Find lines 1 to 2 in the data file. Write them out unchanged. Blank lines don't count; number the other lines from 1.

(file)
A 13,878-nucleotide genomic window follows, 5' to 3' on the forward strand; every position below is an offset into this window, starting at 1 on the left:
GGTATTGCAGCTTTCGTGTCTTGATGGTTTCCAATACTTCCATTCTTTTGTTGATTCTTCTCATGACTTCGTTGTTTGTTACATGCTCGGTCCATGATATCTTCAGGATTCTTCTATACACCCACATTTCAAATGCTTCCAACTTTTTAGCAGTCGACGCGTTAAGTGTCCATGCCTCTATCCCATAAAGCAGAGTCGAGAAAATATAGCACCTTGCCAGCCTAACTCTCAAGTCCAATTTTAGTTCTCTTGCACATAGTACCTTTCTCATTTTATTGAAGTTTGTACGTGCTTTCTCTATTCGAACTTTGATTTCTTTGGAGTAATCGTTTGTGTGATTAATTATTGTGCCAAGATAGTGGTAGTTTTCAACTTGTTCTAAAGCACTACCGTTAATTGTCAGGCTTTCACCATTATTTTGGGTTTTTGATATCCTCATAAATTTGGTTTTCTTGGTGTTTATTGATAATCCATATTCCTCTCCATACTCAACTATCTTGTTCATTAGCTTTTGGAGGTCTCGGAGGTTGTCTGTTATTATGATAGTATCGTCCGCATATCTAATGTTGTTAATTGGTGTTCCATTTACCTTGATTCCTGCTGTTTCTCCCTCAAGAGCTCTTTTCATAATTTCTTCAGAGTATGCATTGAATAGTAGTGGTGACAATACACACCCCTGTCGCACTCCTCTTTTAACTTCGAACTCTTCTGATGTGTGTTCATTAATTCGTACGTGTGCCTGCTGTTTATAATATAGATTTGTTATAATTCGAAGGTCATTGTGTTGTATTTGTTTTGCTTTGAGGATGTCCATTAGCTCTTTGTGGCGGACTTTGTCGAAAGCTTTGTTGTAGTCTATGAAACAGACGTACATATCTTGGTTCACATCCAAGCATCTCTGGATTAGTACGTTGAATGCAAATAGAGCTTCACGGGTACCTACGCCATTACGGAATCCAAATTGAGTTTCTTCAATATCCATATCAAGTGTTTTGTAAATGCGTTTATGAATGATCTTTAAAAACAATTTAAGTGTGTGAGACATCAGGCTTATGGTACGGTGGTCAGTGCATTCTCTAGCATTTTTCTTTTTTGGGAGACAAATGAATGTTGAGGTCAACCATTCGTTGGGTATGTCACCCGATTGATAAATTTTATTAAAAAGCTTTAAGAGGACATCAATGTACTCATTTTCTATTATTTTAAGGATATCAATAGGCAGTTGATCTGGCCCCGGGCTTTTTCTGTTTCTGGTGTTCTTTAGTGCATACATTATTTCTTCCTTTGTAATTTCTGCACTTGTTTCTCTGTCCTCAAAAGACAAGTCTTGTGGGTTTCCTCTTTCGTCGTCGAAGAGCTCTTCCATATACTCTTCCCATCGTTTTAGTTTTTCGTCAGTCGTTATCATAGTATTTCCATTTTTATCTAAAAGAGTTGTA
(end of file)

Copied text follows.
A 13,878-nucleotide genomic window follows, 5' to 3' on the forward strand; every position below is an offset into this window, starting at 1 on the left:
GGTATTGCAGCTTTCGTGTCTTGATGGTTTCCAATACTTCCATTCTTTTGTTGATTCTTCTCATGACTTCGTTGTTTGTTACATGCTCGGTCCATGATATCTTCAGGATTCTTCTATACACCCACATTTCAAATGCTTCCAACTTTTTAGCAGTCGACGCGTTAAGTGTCCATGCCTCTATCCCATAAAGCAGAGTCGAGAAAATATAGCACCTTGCCAGCCTAACTCTCAAGTCCAATTTTAGTTCTCTTGCACATAGTACCTTTCTCATTTTATTGAAGTTTGTACGTGCTTTCTCTATTCGAACTTTGATTTCTTTGGAGTAATCGTTTGTGTGATTAATTATTGTGCCAAGATAGTGGTAGTTTTCAACTTGTTCTAAAGCACTACCGTTAATTGTCAGGCTTTCACCATTATTTTGGGTTTTTGATATCCTCATAAATTTGGTTTTCTTGGTGTTTATTGATAATCCATATTCCTCTCCATACTCAACTATCTTGTTCATTAGCTTTTGGAGGTCTCGGAGGTTGTCTGTTATTATGATAGTATCGTCCGCATATCTAATGTTGTTAATTGGTGTTCCATTTACCTTGATTCCTGCTGTTTCTCCCTCAAGAGCTCTTTTCATAATTTCTTCAGAGTATGCATTGAATAGTAGTGGTGACAATACACACCCCTGTCGCACTCCTCTTTTAACTTCGAACTCTTCTGATGTGTGTTCATTAATTCGTACGTGTGCCTGCTGTTTATAATATAGATTTGTTATAATTCGAAGGTCATTGTGTTGTATTTGTTTTGCTTTGAGGATGTCCATTAGCTCTTTGTGGCGGACTTTGTCGAAAGCTTTGTTGTAGTCTATGAAACAGACGTACATATCTTGGTTCACATCCAAGCATCTCTGGATTAGTACGTTGAATGCAAATAGAGCTTCACGGGTACCTACGCCATTACGGAATCCAAATTGAGTTTCTTCAATATCCATATCAAGTGTTTTGTAAATGCGTTTATGAATGATCTTTAAAAACAATTTAAGTGTGTGAGACATCAGGCTTATGGTACGGTGGTCAGTGCATTCTCTAGCATTTTTCTTTTTTGGGAGACAAATGAATGTTGAGGTCAACCATTCGTTGGGTATGTCACCCGATTGATAAATTTTATTAAAAAGCTTTAAGAGGACATCAATGTACTCATTTTCTATTATTTTAAGGATATCAATAGGCAGTTGATCTGGCCCCGGGCTTTTTCTGTTTCTGGTGTTCTTTAGTGCATACATTATTTCTTCCTTTGTAATTTCTGCACTTGTTTCTCTGTCCTCAAAAGACAAGTCTTGTGGGTTTCCTCTTTCGTCGTCGAAGAGCTCTTCCATATACTCTTCCCATCGTTTTAGTTTTTCGTCAGTCGTTATCATAGTATTTCCATTTTTATCTAAAAGAGTTGTA